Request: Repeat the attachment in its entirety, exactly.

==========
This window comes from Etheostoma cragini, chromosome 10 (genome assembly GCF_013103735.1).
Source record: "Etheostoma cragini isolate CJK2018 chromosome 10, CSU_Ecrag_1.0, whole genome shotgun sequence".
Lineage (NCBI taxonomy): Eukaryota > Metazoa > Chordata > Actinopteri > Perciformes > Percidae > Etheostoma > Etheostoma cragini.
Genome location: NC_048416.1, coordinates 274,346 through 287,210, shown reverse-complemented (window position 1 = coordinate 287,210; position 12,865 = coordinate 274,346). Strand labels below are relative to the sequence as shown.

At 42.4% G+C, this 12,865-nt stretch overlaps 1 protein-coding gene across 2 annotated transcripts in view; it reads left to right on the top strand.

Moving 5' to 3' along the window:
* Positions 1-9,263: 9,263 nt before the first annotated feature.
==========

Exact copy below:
This window comes from Etheostoma cragini, chromosome 10 (genome assembly GCF_013103735.1).
Source record: "Etheostoma cragini isolate CJK2018 chromosome 10, CSU_Ecrag_1.0, whole genome shotgun sequence".
Lineage (NCBI taxonomy): Eukaryota > Metazoa > Chordata > Actinopteri > Perciformes > Percidae > Etheostoma > Etheostoma cragini.
Genome location: NC_048416.1, coordinates 274,346 through 287,210, shown reverse-complemented (window position 1 = coordinate 287,210; position 12,865 = coordinate 274,346). Strand labels below are relative to the sequence as shown.

At 42.4% G+C, this 12,865-nt stretch overlaps 1 protein-coding gene across 2 annotated transcripts in view; it reads left to right on the top strand.

Moving 5' to 3' along the window:
* Positions 1-9,263: 9,263 nt before the first annotated feature.